Ceph node – CPU Performance setting

The default value for CPU performance is “ondemand”. It means CPU will increase or decrease CPU frequency based on average load and usage statistic. Most of the time it will be 50% of maximum CPU frequency.

The recommended value of Ceph OSD nodes is “performance“. It means the server will use 100% CPU frequency 100% time.

NOTE: CPU performance setting will increase the power consumption of that server.

Run the below command to set the CPU performance mode:

echo "performance" | sudo tee /sys/devices/system/cpu/cpu*/cpufreq/scaling_governor

Note that the above command will work till the node reboot only. Once node reboot, need to run the command again.

Use “cpufrequtil” tool to set above setting permanently.

cpufreq-set -r -g performance

After installing the cpufrequtils, up update the “/etc/init.d/cpufrequtils” file with  “GOVERNOR=”performance“”




Ceph, Swift

Swift: SSBENCH – Setup and running

Here, will describe the SSBENCH (Object storage performance suite)  configuration setup and running the same on Ceph Radosgw as object storage.

Step#1 – Install the ssbench tools from the internet using below links:                                      https://github.com/swiftstack/ssbench

Step#2: Get the Auth from the Swift:

2.1  Create ceph radosgw user as “ssbench”and add subuser “operator” as below. And also set the Swift_keys for “ssbench:operator”  and key: “abc123

Please refer the below ceph docs for adding user and sub-user:
$radosgw-admin user info --uid=ssbench
{ "user_id": "ssbench",
"display_name": "ssbench",
"email": "",
"suspended": 0,
"max_buckets": 1000,
"auid": 0,
"subusers": [
       { "id": "ssbench:operator",
           "permissions": "full-control"}],
"keys": [
       { "user": "ssbench:operator",
         "access_key": "2BH3N0R3OTO2TFDK0A3W",
         "secret_key": ""},
       { "user": "ssbench",
         "access_key": "4TSCMJWGHC8Q0CTWYXCR",
         "secret_key": "NRDIRCNqdcwdAPdnD5Bw8s5+ou6wepiGiJRu2pA4"}],
"swift_keys": [
       { "user": "ssbench:operator",
         "secret_key": "abc123"}],
"caps": [],
"op_mask": "read, write, delete",
"default_placement": "",
"placement_tags": [],
"bucket_quota": { "enabled": false,
     "max_size_kb": -1,
     "max_objects": -1},
"user_quota": { "enabled": false,
     "max_size_kb": -1,
     "max_objects": -1},
"temp_url_keys": []}

2.2. Use the below CURL command to get the Auth key:

$ curl -v -H "X-Auth-user: ssbench:operator" -H 'X-Auth-key: abc123'  https://localhost:8080/auth/v1 -k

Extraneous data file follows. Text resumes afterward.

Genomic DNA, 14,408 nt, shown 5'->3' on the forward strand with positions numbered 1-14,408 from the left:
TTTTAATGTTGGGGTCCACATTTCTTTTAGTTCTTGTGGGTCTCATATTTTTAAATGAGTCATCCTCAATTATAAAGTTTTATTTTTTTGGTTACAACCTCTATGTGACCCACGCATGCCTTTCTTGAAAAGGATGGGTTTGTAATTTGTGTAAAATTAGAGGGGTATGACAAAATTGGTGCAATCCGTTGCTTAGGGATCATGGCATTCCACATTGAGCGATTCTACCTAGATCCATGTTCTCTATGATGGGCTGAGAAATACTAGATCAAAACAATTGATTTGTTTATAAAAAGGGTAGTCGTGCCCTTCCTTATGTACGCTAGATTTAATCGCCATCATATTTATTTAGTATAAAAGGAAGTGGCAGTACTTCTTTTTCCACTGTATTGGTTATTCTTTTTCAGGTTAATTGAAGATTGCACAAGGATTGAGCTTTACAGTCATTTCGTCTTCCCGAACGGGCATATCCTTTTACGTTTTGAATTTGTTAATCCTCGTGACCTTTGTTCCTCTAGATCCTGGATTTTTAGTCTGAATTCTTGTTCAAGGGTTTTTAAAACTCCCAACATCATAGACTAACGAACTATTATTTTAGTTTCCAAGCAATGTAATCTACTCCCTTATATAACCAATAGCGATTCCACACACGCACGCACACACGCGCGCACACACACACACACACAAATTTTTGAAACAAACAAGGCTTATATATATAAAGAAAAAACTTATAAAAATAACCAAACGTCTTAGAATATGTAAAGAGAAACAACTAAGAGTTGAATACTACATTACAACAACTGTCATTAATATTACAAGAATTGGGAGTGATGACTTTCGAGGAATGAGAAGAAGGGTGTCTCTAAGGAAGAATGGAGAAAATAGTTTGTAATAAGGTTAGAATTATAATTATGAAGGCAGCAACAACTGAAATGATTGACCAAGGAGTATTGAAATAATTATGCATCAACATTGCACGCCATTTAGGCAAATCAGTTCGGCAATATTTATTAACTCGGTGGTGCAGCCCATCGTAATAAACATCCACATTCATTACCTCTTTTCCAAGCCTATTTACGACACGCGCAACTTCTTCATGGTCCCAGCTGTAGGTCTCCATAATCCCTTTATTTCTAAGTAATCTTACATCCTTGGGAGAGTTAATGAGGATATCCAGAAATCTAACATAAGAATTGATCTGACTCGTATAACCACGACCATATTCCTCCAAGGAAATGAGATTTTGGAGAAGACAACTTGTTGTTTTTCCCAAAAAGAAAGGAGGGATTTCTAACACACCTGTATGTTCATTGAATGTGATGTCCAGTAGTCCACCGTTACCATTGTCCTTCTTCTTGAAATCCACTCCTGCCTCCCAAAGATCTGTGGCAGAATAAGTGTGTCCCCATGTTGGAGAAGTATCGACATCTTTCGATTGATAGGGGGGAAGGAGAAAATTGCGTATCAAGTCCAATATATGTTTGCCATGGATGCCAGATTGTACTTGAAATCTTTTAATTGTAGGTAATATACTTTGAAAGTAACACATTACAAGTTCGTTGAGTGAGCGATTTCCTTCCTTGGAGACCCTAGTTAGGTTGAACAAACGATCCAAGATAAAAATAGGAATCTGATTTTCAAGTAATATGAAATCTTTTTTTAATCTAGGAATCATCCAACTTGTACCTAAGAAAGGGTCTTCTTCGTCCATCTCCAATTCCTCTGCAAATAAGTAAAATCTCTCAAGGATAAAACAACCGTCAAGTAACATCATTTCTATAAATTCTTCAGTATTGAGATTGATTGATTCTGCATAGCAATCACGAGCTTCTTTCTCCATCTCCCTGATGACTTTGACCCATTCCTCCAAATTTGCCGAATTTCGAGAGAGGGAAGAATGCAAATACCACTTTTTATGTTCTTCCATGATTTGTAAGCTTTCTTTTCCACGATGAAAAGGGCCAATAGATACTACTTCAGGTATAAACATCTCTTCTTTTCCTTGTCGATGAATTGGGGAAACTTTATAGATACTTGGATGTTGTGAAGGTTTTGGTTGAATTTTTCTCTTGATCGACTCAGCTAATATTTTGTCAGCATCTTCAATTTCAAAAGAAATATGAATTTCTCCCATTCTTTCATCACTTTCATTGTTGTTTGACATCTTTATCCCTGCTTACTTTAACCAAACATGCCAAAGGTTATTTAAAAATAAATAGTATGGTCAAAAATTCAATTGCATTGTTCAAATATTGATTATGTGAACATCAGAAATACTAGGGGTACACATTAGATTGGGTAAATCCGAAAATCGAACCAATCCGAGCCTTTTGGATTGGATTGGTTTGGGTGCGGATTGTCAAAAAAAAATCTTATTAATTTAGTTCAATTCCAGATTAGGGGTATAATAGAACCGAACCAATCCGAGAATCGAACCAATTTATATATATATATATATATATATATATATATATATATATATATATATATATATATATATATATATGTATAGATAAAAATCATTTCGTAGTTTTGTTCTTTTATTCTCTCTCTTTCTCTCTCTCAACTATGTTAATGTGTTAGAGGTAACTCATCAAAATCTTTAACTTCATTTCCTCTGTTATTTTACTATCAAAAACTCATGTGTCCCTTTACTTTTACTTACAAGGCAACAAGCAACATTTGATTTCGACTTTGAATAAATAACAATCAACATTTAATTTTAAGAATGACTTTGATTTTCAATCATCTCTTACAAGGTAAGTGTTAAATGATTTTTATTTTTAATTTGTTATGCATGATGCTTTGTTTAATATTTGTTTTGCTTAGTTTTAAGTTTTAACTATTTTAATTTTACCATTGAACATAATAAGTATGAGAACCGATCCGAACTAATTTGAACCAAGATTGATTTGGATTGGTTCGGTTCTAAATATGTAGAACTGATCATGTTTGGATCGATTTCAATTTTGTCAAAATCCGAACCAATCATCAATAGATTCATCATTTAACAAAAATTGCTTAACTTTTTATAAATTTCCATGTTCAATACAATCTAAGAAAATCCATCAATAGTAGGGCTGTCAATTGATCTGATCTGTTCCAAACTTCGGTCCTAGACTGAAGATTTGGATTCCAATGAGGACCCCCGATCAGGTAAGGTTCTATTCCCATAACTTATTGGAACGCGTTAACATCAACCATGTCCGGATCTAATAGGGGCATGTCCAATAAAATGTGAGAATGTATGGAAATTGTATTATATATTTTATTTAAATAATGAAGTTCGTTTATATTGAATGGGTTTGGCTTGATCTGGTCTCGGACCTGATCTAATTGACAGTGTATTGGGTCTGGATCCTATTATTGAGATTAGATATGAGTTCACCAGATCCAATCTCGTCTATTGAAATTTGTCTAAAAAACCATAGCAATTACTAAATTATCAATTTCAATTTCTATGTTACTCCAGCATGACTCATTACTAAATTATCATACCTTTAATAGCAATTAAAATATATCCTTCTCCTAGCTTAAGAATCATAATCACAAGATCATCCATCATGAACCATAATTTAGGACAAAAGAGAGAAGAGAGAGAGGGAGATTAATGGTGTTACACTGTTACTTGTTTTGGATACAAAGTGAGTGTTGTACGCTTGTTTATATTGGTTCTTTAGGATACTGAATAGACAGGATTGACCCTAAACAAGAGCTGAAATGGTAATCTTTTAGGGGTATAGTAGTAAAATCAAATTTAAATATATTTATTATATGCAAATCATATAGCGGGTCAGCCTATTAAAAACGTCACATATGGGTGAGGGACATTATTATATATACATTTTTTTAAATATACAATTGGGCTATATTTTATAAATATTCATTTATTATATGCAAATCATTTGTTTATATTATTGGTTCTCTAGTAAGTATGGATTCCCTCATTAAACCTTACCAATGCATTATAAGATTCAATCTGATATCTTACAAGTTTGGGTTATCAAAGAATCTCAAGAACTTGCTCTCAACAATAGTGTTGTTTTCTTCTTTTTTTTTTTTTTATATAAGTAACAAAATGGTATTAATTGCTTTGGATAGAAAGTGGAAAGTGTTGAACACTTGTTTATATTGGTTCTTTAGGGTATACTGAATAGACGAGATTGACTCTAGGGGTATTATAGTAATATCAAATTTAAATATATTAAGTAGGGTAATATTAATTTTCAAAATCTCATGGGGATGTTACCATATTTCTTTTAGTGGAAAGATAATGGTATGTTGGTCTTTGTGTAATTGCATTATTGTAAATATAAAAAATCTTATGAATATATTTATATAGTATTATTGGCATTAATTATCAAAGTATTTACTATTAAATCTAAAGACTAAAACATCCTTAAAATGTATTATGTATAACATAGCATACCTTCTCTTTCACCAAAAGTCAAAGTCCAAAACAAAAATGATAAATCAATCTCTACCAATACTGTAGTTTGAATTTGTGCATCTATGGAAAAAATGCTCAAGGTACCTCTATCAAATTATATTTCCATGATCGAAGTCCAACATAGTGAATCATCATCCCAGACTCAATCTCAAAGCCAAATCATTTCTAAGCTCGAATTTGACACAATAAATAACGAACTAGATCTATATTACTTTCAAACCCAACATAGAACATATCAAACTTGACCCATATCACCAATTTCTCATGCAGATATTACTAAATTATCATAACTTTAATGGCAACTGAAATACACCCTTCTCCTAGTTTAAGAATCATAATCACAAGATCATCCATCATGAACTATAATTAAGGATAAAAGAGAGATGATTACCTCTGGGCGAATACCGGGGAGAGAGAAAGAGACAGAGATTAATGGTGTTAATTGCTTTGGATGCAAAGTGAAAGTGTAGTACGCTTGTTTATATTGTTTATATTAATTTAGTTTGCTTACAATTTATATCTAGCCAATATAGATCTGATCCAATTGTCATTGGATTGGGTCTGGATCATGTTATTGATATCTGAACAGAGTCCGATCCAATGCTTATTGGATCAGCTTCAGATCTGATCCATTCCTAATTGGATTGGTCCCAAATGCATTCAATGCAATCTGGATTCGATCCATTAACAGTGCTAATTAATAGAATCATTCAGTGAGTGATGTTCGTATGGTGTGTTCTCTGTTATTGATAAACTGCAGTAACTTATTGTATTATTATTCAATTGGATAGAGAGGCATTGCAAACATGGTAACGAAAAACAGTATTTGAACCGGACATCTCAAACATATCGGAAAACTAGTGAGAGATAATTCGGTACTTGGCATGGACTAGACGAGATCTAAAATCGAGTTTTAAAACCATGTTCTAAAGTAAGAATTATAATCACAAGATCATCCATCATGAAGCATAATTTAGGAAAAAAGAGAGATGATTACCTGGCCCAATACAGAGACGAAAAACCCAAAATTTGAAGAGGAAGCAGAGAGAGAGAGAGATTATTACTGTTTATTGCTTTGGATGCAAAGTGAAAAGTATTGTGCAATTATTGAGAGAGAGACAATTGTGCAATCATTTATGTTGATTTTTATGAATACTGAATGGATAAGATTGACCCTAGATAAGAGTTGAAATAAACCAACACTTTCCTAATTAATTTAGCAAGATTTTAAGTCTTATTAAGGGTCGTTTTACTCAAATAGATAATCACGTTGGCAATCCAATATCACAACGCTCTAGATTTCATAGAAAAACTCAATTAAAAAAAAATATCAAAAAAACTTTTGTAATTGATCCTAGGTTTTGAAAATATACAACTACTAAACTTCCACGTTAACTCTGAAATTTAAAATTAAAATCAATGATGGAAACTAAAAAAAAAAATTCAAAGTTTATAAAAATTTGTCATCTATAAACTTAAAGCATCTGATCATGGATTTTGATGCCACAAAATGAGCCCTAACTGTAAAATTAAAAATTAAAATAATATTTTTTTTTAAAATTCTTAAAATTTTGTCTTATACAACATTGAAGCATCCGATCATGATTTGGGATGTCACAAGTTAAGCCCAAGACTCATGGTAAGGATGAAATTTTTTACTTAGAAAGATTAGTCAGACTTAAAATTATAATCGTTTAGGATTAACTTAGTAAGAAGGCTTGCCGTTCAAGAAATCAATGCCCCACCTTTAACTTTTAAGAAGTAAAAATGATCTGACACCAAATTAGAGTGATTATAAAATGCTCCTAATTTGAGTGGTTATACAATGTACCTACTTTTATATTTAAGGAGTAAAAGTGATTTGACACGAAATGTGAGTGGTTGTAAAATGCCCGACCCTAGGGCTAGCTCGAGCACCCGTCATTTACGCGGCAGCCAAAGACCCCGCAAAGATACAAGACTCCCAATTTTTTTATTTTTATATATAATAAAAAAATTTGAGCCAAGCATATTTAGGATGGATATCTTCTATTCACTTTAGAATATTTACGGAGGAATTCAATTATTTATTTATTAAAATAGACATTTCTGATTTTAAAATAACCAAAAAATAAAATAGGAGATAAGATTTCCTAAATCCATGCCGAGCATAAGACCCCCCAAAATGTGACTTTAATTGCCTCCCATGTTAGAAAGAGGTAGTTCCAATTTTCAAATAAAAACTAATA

2.3. Now, run the ssbench-master command using the above Auth-key as below:

ssbench-master run-scenario –os-auth-token AUTH_rgwtk11000000636f7362656e63683a6f70657261746f72593b90c6c7c6a08b5f47b45770c15f230212d1f3bbcd8b190ee36af7cd63554ae904d726  –os-storage-url https://localhost:8080/swift/v1    –workers 4   -f /root/swami/test.scenario

Here is the sample scenario file:

root@swami-test:~/swami# cat /root/swami/demo_test.scenario
  "name": "Demo test scenario",
  "sizes": [{
    "name": "tiny",
    "size_min": 2048000000,
    "size_max": 2048000000
  "initial_files": {
    "tiny": 1
  "operation_count": 1,
  "crud_profile": [0, 0, 1, 0],
  "user_count": 1,
  "container_base": "ssbench",
  "container_count": 1,
  "container_concurrency": 10



Ceph: noup and nodown flags

If something (like network issue,etc) is causing OSDs to ‘flap’ (repeatedly getting marked down and then up again), you can force the monitors to stop the flapping with:

ceph osd set noup      # prevent OSDs from getting marked up
ceph osd set nodown    # prevent OSDs from getting marked down

These flags are recorded in the osdmap structure:

ceph osd dump | grep flags
flags no-up,no-down

You can clear the flags with:

ceph osd unset noup
ceph osd unset nodow

Two other flags are supported, noin and noout, which prevent booting OSDs from being marked in (allocated data) or protect OSDs from eventually being marked out (regardless of what the current value for mon osd down out interval is).

noup, noout, and nodown are temporary in the sense that once the flags are 
cleared, the action they were blocking should occur shortly after. 
The noin flag, on the other hand, prevents OSDs from being marked in on boot, 
and any daemons that started while the flag was set will remain that way.